You’ve been on the Pill for years but now you’re ditching it because you want a baby. Can you get pregnant the next day? And would you want to?
The quick answer is yes, you can get pregnant straight away.
Around one in three UK women of childbearing age take the pill.
With 3.5 million of us using it to prevent unwanted pregnancy, it is a hugely popular form of birth control. Until your thoughts turn to babies and you wonder how long its effects will last, you may never have given a second thought to how it works.
How the Pill works
The most common contraceptive Pill is the combined one, which contains two hormones, oestrogen and progestogen. Its main effect is to stop you from ovulating every month. And without an egg you can’t get pregnant. Taken correctly, ie you never forget to take a tablet, your chances of getting pregnant while on it are almost zero.
Less commonly prescribed is the mini-pill, which contains only the progestogen hormone and is mainly used in women over 35 and breastfeeding mothers. This is also now prescribed for women who have any history of aural migraines.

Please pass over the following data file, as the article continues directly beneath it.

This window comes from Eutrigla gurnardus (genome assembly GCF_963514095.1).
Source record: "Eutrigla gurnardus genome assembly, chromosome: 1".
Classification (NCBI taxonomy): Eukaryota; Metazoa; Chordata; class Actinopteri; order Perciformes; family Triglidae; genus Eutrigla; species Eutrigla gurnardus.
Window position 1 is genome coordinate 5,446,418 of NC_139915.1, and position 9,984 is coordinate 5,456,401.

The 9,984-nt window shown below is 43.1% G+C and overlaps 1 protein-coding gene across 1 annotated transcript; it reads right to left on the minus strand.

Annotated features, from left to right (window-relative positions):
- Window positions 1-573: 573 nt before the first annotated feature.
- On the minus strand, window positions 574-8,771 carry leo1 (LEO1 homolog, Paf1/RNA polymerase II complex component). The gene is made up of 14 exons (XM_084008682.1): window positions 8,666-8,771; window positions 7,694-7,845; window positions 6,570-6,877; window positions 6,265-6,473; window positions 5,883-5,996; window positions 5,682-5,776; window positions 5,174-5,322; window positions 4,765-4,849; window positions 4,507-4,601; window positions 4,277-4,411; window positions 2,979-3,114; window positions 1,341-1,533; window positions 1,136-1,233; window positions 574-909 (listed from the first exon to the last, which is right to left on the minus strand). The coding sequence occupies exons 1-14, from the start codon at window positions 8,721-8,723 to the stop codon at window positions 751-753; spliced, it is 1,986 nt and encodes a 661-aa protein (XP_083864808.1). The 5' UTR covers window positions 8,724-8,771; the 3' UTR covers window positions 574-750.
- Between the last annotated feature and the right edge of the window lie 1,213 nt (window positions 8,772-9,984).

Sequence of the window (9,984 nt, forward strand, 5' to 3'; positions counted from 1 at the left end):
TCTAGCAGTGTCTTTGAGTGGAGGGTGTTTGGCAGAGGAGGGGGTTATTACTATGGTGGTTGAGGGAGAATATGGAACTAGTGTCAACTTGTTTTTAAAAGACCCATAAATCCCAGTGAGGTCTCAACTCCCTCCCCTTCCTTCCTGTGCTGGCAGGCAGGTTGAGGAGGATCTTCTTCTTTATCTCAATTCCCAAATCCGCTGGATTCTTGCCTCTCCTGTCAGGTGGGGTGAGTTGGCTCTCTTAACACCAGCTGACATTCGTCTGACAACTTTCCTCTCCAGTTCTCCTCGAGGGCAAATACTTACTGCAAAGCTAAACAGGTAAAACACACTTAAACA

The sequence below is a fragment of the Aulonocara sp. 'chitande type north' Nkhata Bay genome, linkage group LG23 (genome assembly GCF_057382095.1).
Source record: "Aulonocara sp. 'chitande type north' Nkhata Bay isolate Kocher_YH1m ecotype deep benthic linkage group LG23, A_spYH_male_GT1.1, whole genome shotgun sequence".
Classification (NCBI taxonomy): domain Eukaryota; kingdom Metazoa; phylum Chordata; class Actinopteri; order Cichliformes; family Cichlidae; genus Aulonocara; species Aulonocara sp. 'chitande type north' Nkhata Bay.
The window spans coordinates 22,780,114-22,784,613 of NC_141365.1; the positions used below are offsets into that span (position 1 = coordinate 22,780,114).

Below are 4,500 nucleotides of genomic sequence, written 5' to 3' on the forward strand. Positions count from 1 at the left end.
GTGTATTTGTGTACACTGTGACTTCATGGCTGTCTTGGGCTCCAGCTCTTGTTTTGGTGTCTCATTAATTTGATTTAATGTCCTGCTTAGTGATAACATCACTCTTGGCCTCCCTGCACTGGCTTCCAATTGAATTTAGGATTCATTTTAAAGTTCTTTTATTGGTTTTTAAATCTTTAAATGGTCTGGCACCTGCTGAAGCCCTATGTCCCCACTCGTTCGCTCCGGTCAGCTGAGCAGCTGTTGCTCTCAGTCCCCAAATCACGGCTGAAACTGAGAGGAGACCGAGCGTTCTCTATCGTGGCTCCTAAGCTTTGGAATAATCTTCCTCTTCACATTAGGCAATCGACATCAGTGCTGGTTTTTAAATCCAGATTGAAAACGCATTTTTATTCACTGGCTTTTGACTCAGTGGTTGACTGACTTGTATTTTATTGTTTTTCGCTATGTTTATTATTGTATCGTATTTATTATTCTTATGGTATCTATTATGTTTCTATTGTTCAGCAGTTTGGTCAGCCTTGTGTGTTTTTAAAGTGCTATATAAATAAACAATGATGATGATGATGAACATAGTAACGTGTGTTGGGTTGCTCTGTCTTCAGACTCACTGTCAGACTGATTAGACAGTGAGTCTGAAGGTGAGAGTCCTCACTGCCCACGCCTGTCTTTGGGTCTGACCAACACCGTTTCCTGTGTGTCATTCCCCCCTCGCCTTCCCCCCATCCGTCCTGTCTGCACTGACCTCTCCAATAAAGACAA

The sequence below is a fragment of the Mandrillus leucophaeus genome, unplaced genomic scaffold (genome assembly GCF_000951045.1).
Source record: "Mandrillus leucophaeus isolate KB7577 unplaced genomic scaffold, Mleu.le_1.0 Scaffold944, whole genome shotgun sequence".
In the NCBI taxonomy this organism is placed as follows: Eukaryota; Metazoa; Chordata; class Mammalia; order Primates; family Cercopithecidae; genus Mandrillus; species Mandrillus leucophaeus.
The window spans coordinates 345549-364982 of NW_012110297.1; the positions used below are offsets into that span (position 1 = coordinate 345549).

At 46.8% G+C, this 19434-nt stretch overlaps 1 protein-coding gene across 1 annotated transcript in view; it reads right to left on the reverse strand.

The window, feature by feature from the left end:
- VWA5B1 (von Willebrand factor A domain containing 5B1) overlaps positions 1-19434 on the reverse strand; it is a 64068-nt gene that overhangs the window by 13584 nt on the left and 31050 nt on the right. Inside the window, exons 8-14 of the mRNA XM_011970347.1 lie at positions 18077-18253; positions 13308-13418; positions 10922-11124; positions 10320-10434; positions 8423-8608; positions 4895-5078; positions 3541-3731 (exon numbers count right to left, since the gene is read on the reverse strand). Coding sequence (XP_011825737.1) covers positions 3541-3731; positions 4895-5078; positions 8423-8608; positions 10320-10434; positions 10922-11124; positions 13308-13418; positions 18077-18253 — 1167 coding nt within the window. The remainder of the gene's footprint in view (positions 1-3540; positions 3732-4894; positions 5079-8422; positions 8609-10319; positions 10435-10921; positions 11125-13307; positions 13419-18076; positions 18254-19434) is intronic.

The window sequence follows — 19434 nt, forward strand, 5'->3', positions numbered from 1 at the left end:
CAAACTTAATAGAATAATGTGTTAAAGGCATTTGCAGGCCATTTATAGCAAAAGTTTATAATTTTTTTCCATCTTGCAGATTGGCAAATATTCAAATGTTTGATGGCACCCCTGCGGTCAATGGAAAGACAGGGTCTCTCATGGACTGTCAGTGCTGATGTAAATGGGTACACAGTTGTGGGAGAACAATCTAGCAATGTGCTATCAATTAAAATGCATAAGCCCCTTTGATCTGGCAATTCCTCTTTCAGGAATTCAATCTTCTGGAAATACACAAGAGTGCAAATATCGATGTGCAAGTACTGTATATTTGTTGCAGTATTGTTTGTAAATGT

Coming off the Pill and trying for a baby
Once you have stopped taking the Pill there is no medical reason why you can’t start trying straight away, even if you’ve been taking it for years.
But there is a good reason you may want to wait for one or two months.
‘I suggest to my patients that when they’re coming off the pill, they use condoms until they have had their first proper period,’ says Dr Helen Stokes-Lampard, from the Royal College of General Practitioners. ‘That way they have some idea what their cycle is doing.’
When you come off the Pill, you’ll first experience a withdrawal bleed which doesn’t count as a normal period but is the effects of the hormones leaving their system.
Ovulation can be delayed when first coming off the Pill so it can be difficult to estimate a due date if you do get pregnant.
Getting your cycle back after the Pill
For some women, periods may not return straight away after stopping the Pill. A condition known as post-pill amenorrhoea, the good news is that it normally sorts itself out within a few months.
‘It can last up to nine months,’ says Dr Stokes-Lampard. ‘It almost always rights itself but we have no way of predicting who that is going to effect.’